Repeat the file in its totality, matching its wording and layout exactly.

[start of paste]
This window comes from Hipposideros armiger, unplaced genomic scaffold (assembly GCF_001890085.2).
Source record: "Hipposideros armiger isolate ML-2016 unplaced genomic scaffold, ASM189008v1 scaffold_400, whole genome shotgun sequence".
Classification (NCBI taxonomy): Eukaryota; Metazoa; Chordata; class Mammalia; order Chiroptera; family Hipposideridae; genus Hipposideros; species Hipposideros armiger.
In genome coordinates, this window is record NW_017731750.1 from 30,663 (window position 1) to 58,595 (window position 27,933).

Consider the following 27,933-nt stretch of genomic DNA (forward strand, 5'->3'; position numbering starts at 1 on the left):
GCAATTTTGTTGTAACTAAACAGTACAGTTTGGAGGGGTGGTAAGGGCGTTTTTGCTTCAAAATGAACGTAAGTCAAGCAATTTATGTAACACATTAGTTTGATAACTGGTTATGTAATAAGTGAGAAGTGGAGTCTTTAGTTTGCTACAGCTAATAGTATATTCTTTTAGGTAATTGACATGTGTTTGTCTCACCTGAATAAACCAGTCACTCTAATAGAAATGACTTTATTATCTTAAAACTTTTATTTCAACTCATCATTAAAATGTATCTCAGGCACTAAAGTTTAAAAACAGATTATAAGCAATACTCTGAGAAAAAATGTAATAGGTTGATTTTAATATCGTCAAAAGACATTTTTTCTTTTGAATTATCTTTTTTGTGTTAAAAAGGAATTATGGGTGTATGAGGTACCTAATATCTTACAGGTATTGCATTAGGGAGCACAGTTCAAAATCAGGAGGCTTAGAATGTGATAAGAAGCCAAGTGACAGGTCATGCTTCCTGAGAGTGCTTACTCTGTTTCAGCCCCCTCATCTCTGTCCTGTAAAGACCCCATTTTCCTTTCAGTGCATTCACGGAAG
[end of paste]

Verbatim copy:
This window comes from Hipposideros armiger, unplaced genomic scaffold (assembly GCF_001890085.2).
Source record: "Hipposideros armiger isolate ML-2016 unplaced genomic scaffold, ASM189008v1 scaffold_400, whole genome shotgun sequence".
Classification (NCBI taxonomy): Eukaryota; Metazoa; Chordata; class Mammalia; order Chiroptera; family Hipposideridae; genus Hipposideros; species Hipposideros armiger.
In genome coordinates, this window is record NW_017731750.1 from 30,663 (window position 1) to 58,595 (window position 27,933).

Consider the following 27,933-nt stretch of genomic DNA (forward strand, 5'->3'; position numbering starts at 1 on the left):
GCAATTTTGTTGTAACTAAACAGTACAGTTTGGAGGGGTGGTAAGGGCGTTTTTGCTTCAAAATGAACGTAAGTCAAGCAATTTATGTAACACATTAGTTTGATAACTGGTTATGTAATAAGTGAGAAGTGGAGTCTTTAGTTTGCTACAGCTAATAGTATATTCTTTTAGGTAATTGACATGTGTTTGTCTCACCTGAATAAACCAGTCACTCTAATAGAAATGACTTTATTATCTTAAAACTTTTATTTCAACTCATCATTAAAATGTATCTCAGGCACTAAAGTTTAAAAACAGATTATAAGCAATACTCTGAGAAAAAATGTAATAGGTTGATTTTAATATCGTCAAAAGACATTTTTTCTTTTGAATTATCTTTTTTGTGTTAAAAAGGAATTATGGGTGTATGAGGTACCTAATATCTTACAGGTATTGCATTAGGGAGCACAGTTCAAAATCAGGAGGCTTAGAATGTGATAAGAAGCCAAGTGACAGGTCATGCTTCCTGAGAGTGCTTACTCTGTTTCAGCCCCCTCATCTCTGTCCTGTAAAGACCCCATTTTCCTTTCAGTGCATTCACGGAAG